Marvel Comics prides itself on the fact that its stories matter and always will – no major reset or reboots to maintain a set status quo.
If there’s one Marvel hero that doesn’t quite apply to it would seem to be Spider-Man. There’s a feeling among both fans and creators that Peter Parker works the best when he’s a young underdog whose life is full of mistakes and missed changes. Spider-Man is no fun as a perfect guy with a great life that’s protected by thick plot armor. It’s more fun to root for him because things go wrong so often in his life.
That feeling is why so many of Spidey’s cross-media appearances focus on him in high school and college. It’s why Marvel launched an Ultimate Spider-Man that replayed Parker’s origin in the context of the 2000s, and surely a part of him being eventually shuffled to the side for a younger model with Miles Morales.
Back in the main universe, that feeling eventually caused one of Marvel’s biggest retcons ever: erasing Parker’s longstanding marriage to Mary Jane to restore him as a romantic lead and youthen him as a character. Spider-Man definitely surged in popularity in the ensuing years, but many long-term fans never returned as readers.
I don’t really have a dog in that fight, but reading Dan Slott’s recent Spider-Man run has me thinking about Peter Parker the underdog, because Slott seems so intent on giving him his due. He’s the CEO of his own company! He’s approaching Tony Stark levels of outwardly expressed genius, and Stark is rarely an underdog.
How does that play out in the final Spider-Man collection before Secret Wars?
Collects The Amazing Spider-Man (2014) #16-18 & Annual 1
#140char review: Spidey is tired in ASM Vol. 4: Graveyard Shift; it’s all reiterations & wheel-spinning with dodgy art as the pre-Secret Wars clock runs down
CK Says: Skip it!
Dan Slott is amazing at sticking the landing of the crazy concepts he puts Peter Parker through. Everyone turns to spiders! Doc Ock takes over! Every Spider-character ever is hunted down! Yet, here he’s not great at running down the clock on the verge of Secret Wars interrupting his run, even with the assistance of frequent co-writer Cristos Gage.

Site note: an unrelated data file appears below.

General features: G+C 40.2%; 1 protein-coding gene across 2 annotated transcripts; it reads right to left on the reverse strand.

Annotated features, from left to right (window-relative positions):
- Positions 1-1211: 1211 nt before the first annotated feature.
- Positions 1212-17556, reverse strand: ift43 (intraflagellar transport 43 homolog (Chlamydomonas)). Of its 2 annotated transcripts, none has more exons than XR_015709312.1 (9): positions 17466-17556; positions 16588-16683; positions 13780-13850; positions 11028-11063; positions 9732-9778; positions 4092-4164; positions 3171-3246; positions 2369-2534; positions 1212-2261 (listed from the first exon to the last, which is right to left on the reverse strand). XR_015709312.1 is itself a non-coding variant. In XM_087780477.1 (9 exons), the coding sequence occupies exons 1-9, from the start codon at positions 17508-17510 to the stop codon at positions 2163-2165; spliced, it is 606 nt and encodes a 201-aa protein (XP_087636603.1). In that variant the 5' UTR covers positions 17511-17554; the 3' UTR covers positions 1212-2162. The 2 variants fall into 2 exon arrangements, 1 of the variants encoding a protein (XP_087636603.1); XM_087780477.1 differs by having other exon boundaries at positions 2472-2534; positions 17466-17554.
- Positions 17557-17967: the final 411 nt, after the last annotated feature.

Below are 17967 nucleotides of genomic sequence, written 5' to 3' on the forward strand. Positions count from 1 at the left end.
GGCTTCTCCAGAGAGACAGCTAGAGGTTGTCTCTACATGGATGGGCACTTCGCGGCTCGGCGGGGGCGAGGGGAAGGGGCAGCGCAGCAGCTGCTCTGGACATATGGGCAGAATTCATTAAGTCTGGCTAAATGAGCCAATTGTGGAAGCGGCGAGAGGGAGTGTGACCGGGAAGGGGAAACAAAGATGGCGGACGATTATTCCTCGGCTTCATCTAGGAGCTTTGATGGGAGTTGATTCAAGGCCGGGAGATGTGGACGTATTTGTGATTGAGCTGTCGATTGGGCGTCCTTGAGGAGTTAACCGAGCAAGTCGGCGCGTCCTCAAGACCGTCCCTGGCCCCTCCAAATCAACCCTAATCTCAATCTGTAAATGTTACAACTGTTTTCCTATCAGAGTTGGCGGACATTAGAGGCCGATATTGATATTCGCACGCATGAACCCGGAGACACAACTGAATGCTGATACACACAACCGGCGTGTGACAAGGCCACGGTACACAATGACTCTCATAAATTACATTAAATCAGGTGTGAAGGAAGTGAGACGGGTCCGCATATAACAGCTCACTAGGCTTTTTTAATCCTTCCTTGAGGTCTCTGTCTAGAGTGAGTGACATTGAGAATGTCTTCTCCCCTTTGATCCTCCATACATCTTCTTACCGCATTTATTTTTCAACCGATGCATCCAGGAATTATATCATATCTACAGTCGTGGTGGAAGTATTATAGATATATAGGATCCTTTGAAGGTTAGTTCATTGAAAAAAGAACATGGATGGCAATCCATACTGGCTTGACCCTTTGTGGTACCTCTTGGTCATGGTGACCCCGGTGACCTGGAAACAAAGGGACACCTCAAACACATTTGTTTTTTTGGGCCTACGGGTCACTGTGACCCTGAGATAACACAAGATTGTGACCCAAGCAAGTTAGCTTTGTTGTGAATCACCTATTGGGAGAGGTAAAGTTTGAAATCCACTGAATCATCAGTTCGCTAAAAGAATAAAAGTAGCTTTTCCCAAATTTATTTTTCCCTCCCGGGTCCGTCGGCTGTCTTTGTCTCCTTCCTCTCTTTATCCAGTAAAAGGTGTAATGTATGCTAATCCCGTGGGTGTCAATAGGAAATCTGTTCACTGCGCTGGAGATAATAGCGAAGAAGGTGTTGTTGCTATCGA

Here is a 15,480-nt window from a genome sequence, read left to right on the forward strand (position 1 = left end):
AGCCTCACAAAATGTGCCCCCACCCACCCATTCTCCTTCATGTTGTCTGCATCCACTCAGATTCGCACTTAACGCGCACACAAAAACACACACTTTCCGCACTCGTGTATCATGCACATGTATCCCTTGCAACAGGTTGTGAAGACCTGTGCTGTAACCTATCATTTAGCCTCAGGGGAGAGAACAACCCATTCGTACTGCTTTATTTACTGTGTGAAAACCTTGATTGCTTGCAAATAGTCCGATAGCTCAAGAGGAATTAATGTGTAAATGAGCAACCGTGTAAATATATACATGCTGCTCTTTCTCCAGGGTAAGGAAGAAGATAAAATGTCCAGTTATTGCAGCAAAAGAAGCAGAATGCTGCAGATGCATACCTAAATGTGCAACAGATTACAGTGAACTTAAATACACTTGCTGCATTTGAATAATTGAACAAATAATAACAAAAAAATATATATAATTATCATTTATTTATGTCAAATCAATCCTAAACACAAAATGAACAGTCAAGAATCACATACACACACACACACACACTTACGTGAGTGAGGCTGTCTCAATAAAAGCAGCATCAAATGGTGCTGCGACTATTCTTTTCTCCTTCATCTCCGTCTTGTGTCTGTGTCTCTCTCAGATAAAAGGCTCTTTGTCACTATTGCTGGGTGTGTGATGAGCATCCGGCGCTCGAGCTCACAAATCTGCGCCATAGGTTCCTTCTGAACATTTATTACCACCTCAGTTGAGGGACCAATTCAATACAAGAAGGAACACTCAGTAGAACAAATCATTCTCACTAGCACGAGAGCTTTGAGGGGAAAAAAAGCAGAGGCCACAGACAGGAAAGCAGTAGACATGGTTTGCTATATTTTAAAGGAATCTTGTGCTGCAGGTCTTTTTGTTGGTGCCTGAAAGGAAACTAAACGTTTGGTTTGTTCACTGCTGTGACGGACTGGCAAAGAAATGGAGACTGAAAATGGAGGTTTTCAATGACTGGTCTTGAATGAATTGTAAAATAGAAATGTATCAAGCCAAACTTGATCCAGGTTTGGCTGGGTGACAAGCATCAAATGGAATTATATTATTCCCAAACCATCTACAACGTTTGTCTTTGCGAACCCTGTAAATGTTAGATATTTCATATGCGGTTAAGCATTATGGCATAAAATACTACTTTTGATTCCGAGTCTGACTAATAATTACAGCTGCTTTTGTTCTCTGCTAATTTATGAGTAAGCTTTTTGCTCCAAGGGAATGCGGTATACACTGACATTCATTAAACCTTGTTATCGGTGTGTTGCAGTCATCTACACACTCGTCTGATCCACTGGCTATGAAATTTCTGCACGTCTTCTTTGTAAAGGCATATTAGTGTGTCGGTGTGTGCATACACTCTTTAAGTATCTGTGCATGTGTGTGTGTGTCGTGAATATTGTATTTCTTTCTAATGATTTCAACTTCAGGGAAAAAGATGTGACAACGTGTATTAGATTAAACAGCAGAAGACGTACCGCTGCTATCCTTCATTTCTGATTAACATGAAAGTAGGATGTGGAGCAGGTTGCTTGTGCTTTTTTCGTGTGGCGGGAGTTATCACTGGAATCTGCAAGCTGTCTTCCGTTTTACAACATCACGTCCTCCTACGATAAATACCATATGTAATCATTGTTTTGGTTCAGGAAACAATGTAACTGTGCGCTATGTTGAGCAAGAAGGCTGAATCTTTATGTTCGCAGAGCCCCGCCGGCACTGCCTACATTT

Slott and Gage spin a pair of parallel tales in this three-issue run. In one, former Thunderbolt Ghost breaks into Parker Industries on the eve of their big reveal of a new prison for powered villains. In the other, Black Cat ponders why her good luck is on suck a winning streak as she regrets losing the trappings of her former, less-villainous life.
That sounds great in summary, but in practice it’s unsatisfying. So many villains have broken into and knocked down Peter Parker’s last few places of employment that I’ve lost track of how many times it has happened – especially because this plays out the same almost beat-for-beat! Ghost’s powers and personality set offered a chance to do things differently – he’s got no specific beef with Parker or Spider-Man, and he can be both terrifying and almost childlike in his naiveté. Slott and Gage miss the mark on that characterization and he winds up just another merc who is more a hacker than a fighter.
Meanwhile: Black Cat’s growth into Manhattan’s biggest crime lord in the wake of the Goblin Army has been an interesting progression, but she’s wasted here as she basically performs the same monologue about how being bad to the bone is great for her luck in various rooms to various henchmen and captives.